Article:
• How many Americans are actually gay?

Just a quick on-line search produced reports that document a lower-than-thought percentage. Studies show that in fact only 2 % of the US population self-identifies as gay, although some have dabbled in same-sex attraction. Link to Atlantic Monthly article

Final question:

  • How can naturalists and those who support the theory of evolution maintain that promoting homosexuality via mandated government policy is GOOD for a society, since it doesn’t encourage the continuation of our species?

Just thinking…..

Supreme Court

Logical Gal dismantles those pithy rhetorical punchlines

3 Mar

Rhetorical Devices

Sometimes an opponent will zing out a line so clever, so smooth that you swallow it whole and wonder what hit you.  That’s the power of rhetoric.

Not all rhetoric is bad.  In fact, if you want someone to be persuaded by truth, you have to package it, or present it with rhetorical skill.  Aristotle taught his students how to employ effectively LOGOS, ETHOS and PATHOS.  The logos is the actual content, the ethos is a combination of the accuracy of both YOUR authority/credentials or those of the experts you draw upon as well as the quality of your character. Finally pathos is the ‘why you should care’ factor.

But long are the days when an audience listened patiently as an orator skillfully presented a case. Today, in our sound bite culture, we swing snatches of words.

So how does a Logical Joe or Jane parse out one of those ‘fly-by’ explanations that masquerade as arguments?

Sound Bites and Slogans

Last week we took apart the clever line, “Extraordinary claims require extraordinary explanations!” (see preceding 28 Feb 2014 post)  Today I would like to address a criticism against God as He is presented in the Bible:

How is eternal punishment for a temporal crime fair?!

At first glance it doesn’t seem fair.  This question is short enough for someone to thrust out there, pause and just let settle in.

The seeming injustice comes from our idea that a punishment should fit the crime.  So we must actually think a bit deeper.  The responses I heard today in a podcast interview made sense.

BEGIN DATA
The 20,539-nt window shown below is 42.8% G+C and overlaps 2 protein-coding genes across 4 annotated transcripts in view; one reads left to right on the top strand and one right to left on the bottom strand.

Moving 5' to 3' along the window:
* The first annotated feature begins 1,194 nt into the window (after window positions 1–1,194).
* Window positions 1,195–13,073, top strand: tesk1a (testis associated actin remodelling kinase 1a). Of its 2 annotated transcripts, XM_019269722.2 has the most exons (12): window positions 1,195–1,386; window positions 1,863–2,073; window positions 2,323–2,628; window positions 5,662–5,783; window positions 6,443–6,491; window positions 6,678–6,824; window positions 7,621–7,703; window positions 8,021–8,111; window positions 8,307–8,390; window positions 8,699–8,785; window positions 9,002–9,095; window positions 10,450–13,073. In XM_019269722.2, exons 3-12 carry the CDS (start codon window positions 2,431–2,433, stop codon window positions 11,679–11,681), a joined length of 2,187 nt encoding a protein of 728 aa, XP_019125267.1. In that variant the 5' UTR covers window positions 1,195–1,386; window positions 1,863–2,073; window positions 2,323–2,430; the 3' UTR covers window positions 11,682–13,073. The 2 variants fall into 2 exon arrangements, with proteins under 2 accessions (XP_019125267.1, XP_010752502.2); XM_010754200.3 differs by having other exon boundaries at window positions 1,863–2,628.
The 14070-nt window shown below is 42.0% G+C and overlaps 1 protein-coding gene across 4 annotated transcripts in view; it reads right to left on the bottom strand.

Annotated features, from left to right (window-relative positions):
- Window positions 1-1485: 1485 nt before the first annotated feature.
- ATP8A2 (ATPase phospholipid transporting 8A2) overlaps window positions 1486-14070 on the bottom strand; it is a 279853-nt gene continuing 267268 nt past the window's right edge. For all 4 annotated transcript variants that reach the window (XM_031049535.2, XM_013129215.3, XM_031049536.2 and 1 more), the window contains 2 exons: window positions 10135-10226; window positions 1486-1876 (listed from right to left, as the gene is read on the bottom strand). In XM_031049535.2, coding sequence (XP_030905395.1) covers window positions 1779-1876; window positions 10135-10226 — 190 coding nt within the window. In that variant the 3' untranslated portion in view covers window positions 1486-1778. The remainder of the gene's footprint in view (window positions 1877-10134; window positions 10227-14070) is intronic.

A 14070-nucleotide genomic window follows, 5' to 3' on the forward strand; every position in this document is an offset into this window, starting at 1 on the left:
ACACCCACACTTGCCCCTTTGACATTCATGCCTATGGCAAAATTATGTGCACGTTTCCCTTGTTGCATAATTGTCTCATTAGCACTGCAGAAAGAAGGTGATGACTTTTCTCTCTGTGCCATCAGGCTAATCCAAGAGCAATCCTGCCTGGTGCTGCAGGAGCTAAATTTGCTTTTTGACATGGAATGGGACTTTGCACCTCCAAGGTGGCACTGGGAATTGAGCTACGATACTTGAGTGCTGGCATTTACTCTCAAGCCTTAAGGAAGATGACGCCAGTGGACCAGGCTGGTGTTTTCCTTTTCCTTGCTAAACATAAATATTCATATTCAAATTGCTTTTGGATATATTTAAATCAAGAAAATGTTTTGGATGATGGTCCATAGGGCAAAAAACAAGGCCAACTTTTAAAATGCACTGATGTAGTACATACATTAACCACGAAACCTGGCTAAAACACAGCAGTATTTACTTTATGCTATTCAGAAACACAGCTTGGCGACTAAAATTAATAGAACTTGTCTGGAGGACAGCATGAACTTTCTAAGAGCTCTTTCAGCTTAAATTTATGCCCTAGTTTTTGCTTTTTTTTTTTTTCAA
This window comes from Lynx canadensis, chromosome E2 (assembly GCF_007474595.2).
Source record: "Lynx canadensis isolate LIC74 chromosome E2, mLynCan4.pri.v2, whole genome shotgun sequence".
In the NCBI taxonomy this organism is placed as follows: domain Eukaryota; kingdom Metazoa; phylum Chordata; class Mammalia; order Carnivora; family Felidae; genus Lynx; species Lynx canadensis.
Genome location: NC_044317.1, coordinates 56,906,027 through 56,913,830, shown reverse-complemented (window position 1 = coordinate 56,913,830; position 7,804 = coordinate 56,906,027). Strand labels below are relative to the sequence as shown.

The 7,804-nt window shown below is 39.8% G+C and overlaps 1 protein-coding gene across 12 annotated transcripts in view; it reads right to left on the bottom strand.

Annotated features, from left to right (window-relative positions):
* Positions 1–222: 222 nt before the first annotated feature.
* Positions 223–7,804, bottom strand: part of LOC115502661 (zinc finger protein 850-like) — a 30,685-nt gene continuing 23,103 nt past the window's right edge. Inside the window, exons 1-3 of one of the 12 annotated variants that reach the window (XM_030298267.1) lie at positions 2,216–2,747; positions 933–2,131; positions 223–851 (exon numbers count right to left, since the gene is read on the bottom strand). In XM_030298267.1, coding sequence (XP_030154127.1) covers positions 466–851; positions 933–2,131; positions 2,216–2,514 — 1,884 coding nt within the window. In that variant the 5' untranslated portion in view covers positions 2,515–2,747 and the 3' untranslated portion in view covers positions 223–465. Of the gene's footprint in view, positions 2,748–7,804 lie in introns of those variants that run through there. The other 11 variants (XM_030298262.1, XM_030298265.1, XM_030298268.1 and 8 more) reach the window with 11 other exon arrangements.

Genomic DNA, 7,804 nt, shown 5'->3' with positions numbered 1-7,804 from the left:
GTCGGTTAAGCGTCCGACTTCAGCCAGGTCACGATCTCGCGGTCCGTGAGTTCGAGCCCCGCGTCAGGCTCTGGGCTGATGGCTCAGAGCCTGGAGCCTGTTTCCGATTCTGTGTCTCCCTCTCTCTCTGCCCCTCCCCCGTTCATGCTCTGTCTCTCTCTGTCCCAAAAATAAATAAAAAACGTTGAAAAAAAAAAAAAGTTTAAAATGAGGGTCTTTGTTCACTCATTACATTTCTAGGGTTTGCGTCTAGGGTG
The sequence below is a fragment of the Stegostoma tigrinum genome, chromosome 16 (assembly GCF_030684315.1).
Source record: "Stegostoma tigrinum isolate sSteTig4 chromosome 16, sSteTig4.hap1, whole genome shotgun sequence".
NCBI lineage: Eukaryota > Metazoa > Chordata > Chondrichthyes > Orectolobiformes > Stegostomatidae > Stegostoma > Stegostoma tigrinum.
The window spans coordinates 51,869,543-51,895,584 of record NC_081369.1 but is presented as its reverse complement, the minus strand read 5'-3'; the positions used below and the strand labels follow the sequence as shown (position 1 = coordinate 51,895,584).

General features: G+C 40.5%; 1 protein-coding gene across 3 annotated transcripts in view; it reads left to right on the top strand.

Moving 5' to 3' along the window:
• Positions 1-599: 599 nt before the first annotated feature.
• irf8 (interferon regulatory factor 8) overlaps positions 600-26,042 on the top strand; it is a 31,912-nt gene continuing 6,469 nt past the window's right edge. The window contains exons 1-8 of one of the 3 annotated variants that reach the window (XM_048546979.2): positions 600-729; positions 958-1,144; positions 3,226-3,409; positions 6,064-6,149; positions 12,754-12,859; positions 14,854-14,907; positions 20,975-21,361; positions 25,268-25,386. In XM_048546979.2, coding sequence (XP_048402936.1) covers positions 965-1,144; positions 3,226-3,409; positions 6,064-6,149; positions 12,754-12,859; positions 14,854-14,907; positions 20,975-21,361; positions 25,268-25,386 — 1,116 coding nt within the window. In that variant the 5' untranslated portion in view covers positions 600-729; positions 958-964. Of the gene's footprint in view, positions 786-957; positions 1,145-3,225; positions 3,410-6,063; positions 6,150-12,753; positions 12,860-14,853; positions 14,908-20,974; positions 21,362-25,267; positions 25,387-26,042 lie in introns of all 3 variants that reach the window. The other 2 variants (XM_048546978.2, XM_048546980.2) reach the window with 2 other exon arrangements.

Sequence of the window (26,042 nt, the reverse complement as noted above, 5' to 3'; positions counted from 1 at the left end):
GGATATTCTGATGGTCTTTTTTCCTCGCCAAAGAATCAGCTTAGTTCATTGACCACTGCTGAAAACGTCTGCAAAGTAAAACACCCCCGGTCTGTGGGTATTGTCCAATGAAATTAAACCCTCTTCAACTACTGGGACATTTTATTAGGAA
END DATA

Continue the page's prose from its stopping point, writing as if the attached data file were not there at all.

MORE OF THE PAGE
I offer them as a way to get a handle on a sensitive and difficult issue.

First, time of punishment v. time it took to commit the crime is irrelevant.  How long does it take for a speeding bullet to kill an innocent person?  Yet if convicted, a criminal may spend a lifetime in prison.

Second, whom the crime is committed against makes the difference.

Let’s say one person slaps another.

Slapping

In the first instance, a big brother might get TIME OUT!…. as a punishment.

But what if an employee slapped his boss?  The stakes would be higher.  I’m pretty sure he’d be fired on the spot!

Well let’s suppose a more risky situation.  You’re at the White House for a State Dinner.  As you approach the President in the receiving line to shake hands, you haul off, intending to slap him. Probably even before your hand neared his ear, you’d be wrestled to the ground and hauled off to jail and charged with something serious.

Do you see what is happening?  The severity of the crime DEPENDS  on the one it is committed against.

So now let’s consider the Creator of the entire universe.  One of His created beings whom He lovingly fashioned in His image rebels all his life and refuses to have anything to do with the One who gave him life. Despite messages and countless ways to get his attention, God’s overtures are ignored or even scorned.

Just like citizens cannot expect to ignore a court summons and get away with it, neither can we turn our back on God and not expect a consequence.

Yes, eternal punishment is categorically different than life in prison, but God the Creator is in a different class all together from any created thing or being.

It takes some time to think through pithy lines, but it’s worth it.  The more we practice the skill of thinking, the better we get at it.

Question:  Which arguments are you having difficulties unraveling?

Knots